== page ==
A few of my favorite conductors have lived into their nineties. Some people won’t find that surprising; after all, conductors are supposed to live a long time. I’ve been repeatedly assured that I’m destined for a long life because conducting is such good exercise. My well-meaning friends who believe that have, actually, been bamboozled by what I call “The Myth of Conductor Longevity.”
The myth arose because of a few very famous conductors who remained active until near the end of their long lives. Toscanini, Klemperer, Monteux, Fiedler and Bruno Walter all conducted well into their mid-to-late eighties. Some elderly conductors even taunted fate by signing long-term contracts with orchestras or record companies at an advanced age. The oldest of them all, Leopold Stokowski, signed a record deal at age ninety-four that was to run until his hundredth birthday; he actually made a few discs before succumbing a year later.
The facts, however, paint a different picture. Some years ago, a letter appeared in the New England Journal of Medicine. The correspondent, using Harold Schonberg’s book The Great Conductors as a representative sample, wrote the following: “The average life span of 112 conductors...who have died within (the twentieth) century from noncatastrophic causes computes to 71.2 years, plus or minus 10.1 years—a respectable but hardly remarkable figure.”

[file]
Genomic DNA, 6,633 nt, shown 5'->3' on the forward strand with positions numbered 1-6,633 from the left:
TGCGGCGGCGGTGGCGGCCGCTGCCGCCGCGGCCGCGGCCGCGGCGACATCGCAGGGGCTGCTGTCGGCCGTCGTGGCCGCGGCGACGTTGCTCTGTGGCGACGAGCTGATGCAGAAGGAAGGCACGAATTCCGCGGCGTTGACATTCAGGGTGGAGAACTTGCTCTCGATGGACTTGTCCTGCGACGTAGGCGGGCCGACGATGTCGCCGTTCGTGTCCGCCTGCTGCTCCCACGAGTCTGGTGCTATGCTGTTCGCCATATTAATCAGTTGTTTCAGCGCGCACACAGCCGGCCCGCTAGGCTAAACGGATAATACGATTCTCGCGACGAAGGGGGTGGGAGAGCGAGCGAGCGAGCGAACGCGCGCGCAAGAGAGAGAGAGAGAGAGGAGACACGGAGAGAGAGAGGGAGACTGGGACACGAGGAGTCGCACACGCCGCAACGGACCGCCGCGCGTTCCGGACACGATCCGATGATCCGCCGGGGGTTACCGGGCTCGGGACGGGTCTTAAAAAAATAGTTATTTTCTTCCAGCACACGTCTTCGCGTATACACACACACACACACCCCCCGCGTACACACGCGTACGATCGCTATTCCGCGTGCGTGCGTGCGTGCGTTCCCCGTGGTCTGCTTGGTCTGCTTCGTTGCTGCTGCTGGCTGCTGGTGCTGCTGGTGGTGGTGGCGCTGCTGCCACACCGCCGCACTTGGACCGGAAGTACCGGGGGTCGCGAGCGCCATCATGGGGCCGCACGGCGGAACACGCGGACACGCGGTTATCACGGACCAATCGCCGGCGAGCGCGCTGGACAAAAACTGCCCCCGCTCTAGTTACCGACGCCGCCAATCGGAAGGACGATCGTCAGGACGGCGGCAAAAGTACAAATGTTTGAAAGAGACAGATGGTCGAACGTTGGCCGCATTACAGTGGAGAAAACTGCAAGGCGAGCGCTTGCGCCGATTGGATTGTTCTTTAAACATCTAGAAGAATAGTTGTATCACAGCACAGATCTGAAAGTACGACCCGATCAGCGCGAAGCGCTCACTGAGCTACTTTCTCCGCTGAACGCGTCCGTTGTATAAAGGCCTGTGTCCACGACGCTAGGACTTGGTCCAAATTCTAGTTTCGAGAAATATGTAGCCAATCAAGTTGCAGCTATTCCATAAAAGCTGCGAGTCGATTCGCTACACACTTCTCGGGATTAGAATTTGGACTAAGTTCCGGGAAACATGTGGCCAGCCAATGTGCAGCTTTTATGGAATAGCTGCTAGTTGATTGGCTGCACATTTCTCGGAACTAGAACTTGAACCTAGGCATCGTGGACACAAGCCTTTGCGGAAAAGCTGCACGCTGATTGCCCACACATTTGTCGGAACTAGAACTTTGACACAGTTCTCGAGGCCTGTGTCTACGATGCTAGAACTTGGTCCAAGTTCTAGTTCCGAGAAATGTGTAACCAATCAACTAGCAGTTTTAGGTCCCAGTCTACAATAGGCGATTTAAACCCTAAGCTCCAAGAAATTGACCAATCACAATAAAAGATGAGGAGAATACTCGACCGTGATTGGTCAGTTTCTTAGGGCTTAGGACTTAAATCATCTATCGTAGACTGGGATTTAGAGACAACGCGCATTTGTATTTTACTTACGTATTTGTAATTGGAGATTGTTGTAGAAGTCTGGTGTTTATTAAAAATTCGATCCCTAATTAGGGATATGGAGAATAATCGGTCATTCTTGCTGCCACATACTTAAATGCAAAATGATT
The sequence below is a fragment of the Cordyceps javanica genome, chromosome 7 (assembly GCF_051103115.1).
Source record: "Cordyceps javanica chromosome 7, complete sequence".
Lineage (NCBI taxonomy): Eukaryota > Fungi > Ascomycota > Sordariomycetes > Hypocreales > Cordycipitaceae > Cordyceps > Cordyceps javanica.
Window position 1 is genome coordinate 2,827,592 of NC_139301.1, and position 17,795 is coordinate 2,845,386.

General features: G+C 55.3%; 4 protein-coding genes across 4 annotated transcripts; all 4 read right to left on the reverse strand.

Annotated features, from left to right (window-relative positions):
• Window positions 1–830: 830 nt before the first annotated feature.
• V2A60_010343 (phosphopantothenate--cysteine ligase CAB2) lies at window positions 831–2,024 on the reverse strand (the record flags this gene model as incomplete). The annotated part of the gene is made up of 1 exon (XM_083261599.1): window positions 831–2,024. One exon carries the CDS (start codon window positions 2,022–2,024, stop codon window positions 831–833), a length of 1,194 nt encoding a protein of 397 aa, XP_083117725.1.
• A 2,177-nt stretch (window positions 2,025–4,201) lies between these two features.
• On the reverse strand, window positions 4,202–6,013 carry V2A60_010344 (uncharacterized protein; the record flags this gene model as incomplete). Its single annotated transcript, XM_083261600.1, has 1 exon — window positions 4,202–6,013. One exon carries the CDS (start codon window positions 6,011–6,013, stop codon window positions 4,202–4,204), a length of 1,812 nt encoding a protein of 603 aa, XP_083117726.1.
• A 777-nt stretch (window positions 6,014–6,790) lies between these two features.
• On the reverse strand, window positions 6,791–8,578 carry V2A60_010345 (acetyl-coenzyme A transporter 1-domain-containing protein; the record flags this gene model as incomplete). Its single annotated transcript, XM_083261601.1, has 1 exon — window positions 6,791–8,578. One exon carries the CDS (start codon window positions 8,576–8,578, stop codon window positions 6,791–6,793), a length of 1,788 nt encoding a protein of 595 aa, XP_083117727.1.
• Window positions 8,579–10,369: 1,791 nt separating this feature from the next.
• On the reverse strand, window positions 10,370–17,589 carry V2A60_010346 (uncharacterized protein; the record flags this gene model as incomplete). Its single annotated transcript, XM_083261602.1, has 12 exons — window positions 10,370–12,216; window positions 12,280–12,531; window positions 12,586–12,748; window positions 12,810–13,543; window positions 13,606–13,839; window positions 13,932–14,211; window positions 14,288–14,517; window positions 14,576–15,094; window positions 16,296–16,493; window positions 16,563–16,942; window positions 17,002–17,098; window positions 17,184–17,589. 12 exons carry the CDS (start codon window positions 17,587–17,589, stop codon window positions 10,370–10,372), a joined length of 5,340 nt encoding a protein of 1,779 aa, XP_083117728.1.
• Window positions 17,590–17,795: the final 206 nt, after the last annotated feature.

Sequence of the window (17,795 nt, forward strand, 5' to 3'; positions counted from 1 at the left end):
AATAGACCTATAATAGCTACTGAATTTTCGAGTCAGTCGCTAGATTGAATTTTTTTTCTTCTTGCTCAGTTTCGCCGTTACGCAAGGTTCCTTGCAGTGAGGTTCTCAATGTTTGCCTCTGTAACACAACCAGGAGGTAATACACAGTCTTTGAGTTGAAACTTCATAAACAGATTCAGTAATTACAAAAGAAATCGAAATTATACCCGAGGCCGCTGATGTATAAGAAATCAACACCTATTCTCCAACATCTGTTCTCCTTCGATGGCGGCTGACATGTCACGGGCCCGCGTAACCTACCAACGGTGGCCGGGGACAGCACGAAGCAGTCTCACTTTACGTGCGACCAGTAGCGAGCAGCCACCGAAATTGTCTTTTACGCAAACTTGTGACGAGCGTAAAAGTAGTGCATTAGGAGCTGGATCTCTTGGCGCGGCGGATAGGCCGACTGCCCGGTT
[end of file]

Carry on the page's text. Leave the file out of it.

I’ve seen no evidence that the general increase in life span has helped conductors much. Leonard Bernstein lived to be only seventy-two, which in itself was remarkable considering his unhealthy lifestyle. Thomas Schippers, whose career was cut short by lung cancer at age forty-seven, was reportedly never seen without a cigarette in his hand, except when he was conducting. Another famous maestro got plenty of aerobic exercise on the podium. Unfortunately, he preceded each concert by eating a big, rare, juicy steak; he died of heart disease. So if you’ll excuse me, I have to eat some oat bran and go jogging.
KWMU commentary 1992, revised 2019